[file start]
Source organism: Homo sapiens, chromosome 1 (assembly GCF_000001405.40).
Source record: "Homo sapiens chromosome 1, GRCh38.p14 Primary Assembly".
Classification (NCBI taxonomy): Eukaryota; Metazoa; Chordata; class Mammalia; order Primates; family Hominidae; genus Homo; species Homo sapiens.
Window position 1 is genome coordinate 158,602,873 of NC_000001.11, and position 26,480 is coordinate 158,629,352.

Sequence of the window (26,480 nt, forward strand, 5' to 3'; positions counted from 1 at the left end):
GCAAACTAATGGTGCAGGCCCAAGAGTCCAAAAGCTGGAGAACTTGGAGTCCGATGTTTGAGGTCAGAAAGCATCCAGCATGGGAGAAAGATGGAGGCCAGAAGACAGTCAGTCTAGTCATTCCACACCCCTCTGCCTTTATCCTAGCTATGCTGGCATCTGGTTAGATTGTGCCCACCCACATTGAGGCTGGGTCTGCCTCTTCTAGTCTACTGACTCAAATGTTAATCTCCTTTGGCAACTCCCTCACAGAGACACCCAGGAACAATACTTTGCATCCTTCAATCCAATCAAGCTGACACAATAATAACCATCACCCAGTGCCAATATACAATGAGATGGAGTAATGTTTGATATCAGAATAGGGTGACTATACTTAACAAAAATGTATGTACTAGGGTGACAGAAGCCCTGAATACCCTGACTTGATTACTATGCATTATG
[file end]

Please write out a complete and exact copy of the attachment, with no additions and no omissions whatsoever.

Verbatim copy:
Source organism: Homo sapiens, chromosome 1 (assembly GCF_000001405.40).
Source record: "Homo sapiens chromosome 1, GRCh38.p14 Primary Assembly".
Classification (NCBI taxonomy): Eukaryota; Metazoa; Chordata; class Mammalia; order Primates; family Hominidae; genus Homo; species Homo sapiens.
Window position 1 is genome coordinate 158,602,873 of NC_000001.11, and position 26,480 is coordinate 158,629,352.

Sequence of the window (26,480 nt, forward strand, 5' to 3'; positions counted from 1 at the left end):
GCAAACTAATGGTGCAGGCCCAAGAGTCCAAAAGCTGGAGAACTTGGAGTCCGATGTTTGAGGTCAGAAAGCATCCAGCATGGGAGAAAGATGGAGGCCAGAAGACAGTCAGTCTAGTCATTCCACACCCCTCTGCCTTTATCCTAGCTATGCTGGCATCTGGTTAGATTGTGCCCACCCACATTGAGGCTGGGTCTGCCTCTTCTAGTCTACTGACTCAAATGTTAATCTCCTTTGGCAACTCCCTCACAGAGACACCCAGGAACAATACTTTGCATCCTTCAATCCAATCAAGCTGACACAATAATAACCATCACCCAGTGCCAATATACAATGAGATGGAGTAATGTTTGATATCAGAATAGGGTGACTATACTTAACAAAAATGTATGTACTAGGGTGACAGAAGCCCTGAATACCCTGACTTGATTACTATGCATTATG